Past Exposure to Thiopurines Could Increase Risk of Myeloid Disorders in IBD Patients

Study indicates inflammatory bowel disease treatment needs careful consideration before prescribing.

Study indicates inflammatory bowel disease treatment needs careful consideration before prescribing.

The risk of myeloid disorders (MD) increases based on prior exposure to thiopurines for the treatment of inflammatory bowel disease (IBD), according to a study published on February 27, 2014, in Clinical Gastroenterology and Hepatology.

A team of researchers in France carried out the observational study on 19,486 patients with IBD who enrolled from May 2004 through June 2005 and were followed through December 31, 2007, to evaluate whether use of thiopurines is associated with an increased risk of leukemogenesis.

The researchers examined the impact of the thiopurines azathioprine and 6-mercaptopurine, which are standard in the treatment of IBD. The drugs carry a mutagenic and a carcinogenic potential that is affected by both the total dosage and length of the treatment, with recent studies showing an increased risk of lymphoproliferative disorders and non-melanoma skin cancers in IBD patients who receive thiopurines, the study authors report.

The results of the current study indicate that during 49,736 patient-years of follow up, 5 patients were diagnosed with incident myeloid disorders, 4 of whom had prior exposure to thiopurines. However, the risk of myeloid disorders did not increase among the overall IBD population compared with the general population.

“Our results show that IBD patients who were receiving thiopurines at study inclusion and those who never received these drugs did not have an increased risk of MD,” the study authors write. “By contrast, past exposure to thiopurines increases the risk of MD by seven-fold among IBD patients.”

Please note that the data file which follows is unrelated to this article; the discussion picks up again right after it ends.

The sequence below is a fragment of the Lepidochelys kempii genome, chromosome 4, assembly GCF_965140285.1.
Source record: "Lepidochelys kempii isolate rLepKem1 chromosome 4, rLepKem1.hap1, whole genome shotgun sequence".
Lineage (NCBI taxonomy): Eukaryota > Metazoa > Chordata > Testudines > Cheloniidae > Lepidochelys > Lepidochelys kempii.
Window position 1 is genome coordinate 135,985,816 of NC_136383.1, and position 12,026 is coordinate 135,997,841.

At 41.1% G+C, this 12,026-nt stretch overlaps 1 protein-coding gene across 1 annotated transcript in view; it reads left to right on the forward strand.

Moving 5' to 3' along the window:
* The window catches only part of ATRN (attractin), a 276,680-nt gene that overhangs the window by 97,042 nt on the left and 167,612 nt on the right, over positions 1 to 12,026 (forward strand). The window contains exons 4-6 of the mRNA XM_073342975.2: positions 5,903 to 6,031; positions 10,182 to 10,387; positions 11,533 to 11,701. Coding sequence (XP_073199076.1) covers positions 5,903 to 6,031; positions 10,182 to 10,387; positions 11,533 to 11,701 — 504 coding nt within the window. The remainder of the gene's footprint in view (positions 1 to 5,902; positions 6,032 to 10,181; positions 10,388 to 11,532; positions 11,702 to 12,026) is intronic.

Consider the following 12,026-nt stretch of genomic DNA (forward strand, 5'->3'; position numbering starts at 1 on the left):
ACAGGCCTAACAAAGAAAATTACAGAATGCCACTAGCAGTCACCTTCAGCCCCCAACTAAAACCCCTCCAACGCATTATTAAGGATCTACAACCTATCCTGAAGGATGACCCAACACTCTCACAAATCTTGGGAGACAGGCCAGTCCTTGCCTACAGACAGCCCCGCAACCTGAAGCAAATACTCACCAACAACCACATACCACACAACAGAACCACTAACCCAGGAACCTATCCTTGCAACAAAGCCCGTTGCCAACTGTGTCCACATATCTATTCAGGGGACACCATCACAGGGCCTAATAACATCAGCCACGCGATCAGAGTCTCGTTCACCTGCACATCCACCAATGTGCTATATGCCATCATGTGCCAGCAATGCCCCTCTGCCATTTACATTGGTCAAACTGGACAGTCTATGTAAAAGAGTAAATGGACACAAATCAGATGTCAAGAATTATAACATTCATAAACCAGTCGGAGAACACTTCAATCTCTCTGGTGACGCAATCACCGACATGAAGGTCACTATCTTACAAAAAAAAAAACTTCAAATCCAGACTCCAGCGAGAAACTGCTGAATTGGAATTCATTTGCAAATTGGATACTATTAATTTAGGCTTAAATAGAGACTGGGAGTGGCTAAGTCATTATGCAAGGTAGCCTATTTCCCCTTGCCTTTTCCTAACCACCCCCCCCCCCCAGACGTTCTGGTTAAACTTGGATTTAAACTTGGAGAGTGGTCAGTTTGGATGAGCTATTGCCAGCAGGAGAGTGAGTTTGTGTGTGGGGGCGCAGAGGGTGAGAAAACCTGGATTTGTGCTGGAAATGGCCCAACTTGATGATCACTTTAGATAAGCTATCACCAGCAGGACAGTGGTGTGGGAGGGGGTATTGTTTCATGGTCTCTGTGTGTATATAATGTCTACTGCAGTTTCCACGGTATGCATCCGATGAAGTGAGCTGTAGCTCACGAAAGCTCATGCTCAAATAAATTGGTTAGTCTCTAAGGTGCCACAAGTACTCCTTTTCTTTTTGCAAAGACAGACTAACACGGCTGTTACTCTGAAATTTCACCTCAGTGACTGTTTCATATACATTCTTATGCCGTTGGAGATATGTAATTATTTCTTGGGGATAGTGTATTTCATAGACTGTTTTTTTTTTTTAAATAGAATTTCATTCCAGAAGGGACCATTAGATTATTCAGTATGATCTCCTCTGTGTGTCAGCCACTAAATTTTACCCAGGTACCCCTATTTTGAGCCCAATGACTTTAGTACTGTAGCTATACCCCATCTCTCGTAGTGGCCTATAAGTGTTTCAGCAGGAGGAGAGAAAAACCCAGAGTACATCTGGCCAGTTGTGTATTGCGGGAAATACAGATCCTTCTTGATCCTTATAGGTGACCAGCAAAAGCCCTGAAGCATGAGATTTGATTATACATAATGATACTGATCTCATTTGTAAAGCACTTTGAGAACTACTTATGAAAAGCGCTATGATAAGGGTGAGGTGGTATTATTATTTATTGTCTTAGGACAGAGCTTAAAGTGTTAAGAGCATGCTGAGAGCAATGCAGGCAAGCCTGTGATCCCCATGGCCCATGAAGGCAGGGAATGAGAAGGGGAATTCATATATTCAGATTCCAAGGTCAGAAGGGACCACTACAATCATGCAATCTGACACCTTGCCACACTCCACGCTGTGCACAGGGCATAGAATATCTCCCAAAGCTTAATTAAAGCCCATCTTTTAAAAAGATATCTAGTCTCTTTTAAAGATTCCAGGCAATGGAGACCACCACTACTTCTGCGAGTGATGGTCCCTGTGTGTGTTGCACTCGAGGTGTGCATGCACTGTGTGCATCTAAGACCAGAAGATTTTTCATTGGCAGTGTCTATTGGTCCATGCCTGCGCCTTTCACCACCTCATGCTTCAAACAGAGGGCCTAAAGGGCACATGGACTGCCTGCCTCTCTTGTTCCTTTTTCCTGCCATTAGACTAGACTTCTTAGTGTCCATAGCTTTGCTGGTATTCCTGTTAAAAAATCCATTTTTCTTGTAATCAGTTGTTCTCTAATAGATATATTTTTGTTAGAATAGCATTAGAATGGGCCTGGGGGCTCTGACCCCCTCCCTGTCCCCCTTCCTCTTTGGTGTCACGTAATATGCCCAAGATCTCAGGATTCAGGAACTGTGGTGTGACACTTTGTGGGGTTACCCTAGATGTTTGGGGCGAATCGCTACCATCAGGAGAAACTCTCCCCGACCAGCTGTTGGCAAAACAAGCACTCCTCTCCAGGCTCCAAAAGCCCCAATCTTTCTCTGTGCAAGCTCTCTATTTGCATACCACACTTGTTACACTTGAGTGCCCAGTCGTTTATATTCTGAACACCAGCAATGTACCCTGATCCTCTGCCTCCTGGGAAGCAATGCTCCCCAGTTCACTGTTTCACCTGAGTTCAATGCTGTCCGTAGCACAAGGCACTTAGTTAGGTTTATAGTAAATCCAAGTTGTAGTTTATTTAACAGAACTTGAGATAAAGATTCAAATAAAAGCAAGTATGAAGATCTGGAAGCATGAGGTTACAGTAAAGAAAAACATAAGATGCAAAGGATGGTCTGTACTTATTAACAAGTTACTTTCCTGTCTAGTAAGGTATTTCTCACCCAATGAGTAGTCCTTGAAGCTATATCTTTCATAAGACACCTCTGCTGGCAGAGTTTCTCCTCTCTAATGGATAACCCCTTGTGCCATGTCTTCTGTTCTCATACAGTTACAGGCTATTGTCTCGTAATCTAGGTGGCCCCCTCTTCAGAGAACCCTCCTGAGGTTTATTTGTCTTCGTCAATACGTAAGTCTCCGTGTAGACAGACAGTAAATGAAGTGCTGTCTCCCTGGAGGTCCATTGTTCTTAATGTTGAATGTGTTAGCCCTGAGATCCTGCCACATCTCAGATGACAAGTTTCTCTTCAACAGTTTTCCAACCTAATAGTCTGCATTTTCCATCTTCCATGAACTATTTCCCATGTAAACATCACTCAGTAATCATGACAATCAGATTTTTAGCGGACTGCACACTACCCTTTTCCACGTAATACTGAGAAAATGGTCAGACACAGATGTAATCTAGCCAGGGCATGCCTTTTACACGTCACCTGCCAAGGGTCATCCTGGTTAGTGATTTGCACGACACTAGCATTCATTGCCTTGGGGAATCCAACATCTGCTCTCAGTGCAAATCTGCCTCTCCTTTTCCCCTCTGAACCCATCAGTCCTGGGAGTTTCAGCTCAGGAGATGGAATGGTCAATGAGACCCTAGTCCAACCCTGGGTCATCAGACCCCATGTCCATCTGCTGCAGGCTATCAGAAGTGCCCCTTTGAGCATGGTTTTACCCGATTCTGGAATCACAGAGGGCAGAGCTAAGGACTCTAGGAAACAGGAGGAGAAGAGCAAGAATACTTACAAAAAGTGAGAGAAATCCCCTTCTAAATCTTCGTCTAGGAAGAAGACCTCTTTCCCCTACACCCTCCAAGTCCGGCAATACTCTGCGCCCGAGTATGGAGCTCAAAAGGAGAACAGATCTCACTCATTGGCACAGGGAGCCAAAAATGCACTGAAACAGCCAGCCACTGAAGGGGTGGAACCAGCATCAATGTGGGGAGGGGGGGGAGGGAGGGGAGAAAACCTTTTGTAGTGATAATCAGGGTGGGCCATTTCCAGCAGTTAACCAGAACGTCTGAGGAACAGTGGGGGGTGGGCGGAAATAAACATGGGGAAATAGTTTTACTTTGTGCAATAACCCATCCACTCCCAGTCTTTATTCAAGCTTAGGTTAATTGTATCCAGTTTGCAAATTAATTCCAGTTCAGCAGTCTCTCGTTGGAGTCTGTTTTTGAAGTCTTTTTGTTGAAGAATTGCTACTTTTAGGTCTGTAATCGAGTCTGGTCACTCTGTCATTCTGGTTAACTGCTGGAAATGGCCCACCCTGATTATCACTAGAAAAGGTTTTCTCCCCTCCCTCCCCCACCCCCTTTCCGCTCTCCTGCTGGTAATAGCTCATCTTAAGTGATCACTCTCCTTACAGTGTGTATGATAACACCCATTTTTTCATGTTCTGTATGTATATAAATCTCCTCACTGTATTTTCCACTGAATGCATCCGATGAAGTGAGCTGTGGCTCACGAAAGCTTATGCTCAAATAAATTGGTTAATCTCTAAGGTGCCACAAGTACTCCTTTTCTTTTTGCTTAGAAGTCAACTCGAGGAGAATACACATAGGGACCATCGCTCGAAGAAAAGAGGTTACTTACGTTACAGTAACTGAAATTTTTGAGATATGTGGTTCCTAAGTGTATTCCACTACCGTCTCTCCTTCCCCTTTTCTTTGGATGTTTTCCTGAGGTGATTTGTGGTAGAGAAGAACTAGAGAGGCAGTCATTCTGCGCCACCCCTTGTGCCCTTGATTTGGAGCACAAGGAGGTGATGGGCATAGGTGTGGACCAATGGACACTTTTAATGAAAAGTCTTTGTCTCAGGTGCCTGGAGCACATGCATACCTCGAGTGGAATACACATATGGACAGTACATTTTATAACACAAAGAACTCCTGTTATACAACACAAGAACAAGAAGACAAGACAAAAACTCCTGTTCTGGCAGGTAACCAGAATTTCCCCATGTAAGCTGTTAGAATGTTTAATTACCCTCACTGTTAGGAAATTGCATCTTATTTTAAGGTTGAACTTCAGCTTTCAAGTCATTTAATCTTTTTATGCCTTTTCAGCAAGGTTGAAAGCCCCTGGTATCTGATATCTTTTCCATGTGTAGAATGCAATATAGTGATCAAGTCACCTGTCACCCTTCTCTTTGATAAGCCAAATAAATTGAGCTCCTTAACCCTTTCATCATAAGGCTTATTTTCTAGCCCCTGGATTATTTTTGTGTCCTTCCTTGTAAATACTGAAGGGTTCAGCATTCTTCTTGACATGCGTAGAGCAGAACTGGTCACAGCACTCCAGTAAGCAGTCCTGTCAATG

Of the 5 patients diagnosed with incident myeloid disorders, none had a personal history of cancer or radiation exposure at the outset of the study, and none had received another immunosuppressive therapy. One of the myeloid disorder patients received thiopurines at the onset of symptoms, 3 had discontinued thiopurine therapy, and 1 never underwent thiopurine therapy.

“The link between IBD patients receiving thiopurines and MD is complex, associating chronic inflammatory process and toxicity of treatment,” the authors write.

One patient was diagnosed with myeloid disorder during the first year of follow up, while 3 were diagnosed in the second year, and 1 was diagnosed in the third year. Three out of the 5 myeloid disorder patients died during the follow-up period, with 2 deaths attributed to myeloid disorder, and the other to respiratory failure. The average exposure period of the myeloid disorder patients to thiopurines was 8 years.

The researchers conclude that the risks and benefits of thiopurine therapy should be carefully evaluated when deciding a treatment plan for IBD.

“Despite the identified almost seven times greater risk of MD with thiopurines in IBD, the absolute risk to an individual patient is only 1/10,000 and needs to be balanced against the known benefits of thiopurines in the management of IBD,” the authors write.